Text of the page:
So we were in a bad mood and it started to be lifted by Ryan Hall throwing down a 4:27 13th mile to take the lead. Only seconds from victory, what happens. Competitor.com cuts to some useless commercial that they'd already shown probably 5 times in during the broadcast.

To their credit, Competitor.com quickly issued an apology and said that cutting to a commercial was a technical mistake and the race's finish is now available on their website. We still haven't seen an apology from universalsports.com, but you can watch the race or race highlights at the following link. That video link has some great audio from the best in the business - Toni Reavis.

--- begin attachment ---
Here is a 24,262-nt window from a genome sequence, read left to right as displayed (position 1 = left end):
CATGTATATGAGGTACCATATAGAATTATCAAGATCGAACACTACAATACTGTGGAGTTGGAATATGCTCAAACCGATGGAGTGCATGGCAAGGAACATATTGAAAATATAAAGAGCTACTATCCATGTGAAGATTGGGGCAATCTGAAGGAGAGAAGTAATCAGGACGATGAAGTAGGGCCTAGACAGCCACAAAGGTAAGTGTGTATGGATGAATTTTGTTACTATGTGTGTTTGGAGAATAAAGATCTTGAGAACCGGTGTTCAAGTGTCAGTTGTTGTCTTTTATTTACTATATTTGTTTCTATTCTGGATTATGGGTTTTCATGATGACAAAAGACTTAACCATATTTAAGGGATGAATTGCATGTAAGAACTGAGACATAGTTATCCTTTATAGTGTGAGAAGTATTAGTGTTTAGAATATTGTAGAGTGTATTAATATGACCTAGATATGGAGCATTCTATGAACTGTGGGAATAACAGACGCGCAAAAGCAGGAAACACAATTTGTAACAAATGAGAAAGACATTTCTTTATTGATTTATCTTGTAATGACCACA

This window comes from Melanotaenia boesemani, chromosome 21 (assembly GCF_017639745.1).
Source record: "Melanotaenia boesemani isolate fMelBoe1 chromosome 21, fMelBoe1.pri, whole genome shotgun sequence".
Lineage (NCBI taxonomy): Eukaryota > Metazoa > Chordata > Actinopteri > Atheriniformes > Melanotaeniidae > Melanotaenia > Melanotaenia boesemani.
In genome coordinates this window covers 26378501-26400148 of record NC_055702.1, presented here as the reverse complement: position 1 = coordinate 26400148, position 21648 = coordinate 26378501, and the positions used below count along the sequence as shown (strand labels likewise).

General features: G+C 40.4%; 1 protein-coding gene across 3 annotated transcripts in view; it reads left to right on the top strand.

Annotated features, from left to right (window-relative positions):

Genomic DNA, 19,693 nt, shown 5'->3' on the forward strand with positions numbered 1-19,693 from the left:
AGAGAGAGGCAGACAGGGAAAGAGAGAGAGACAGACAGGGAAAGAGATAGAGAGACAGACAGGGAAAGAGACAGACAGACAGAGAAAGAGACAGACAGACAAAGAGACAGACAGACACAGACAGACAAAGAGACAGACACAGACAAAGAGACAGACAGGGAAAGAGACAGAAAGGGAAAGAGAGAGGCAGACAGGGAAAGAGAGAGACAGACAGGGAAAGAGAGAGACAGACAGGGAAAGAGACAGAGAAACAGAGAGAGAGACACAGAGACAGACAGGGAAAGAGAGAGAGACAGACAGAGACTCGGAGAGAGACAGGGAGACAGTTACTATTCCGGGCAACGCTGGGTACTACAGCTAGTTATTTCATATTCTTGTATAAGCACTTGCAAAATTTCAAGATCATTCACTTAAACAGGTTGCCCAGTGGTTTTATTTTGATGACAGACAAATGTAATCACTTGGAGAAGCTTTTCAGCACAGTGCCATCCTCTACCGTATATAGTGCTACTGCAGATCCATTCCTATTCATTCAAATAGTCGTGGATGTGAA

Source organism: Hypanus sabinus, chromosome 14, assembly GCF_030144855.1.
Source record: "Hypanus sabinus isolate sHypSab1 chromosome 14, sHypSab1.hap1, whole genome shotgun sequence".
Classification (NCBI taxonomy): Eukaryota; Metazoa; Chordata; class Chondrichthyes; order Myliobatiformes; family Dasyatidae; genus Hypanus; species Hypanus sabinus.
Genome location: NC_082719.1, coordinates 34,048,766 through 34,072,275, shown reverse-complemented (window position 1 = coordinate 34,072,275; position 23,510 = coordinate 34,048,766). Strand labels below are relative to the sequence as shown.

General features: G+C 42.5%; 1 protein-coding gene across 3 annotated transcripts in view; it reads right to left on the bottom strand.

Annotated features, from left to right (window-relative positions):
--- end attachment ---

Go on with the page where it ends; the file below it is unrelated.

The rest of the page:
There also is some good news involving universalsports.com, as their television channel is now available in the US on Directv channel #604. So now we can watch replays of Berlin or London on our 50 inch plasma. That deserves a big-time Thumbs Up, as watching the replay with Reavis was worth the wait.

Ryan Hall Winning in Philadelphia
Ryan Hall
Winning In Philly

Half Marathons In Philly & Great Britain
We at Letsrun.com gave a lot of attention last week to the Philadelphia Distance Run for one reason and one reason only - Ryan Hall was running. The good news was that Ryan Hall remained undefeated for his life in the half marathon and won in 61:52. To us, that means he's coming along nicely and will be in good shape come November for the New York City Marathon. You can read our analysis of what this means for Hall and NYC here: LRC: Ryan Hall Looking Good For New York, but if you don't have time to read it, let us share our final two paragraphs with you.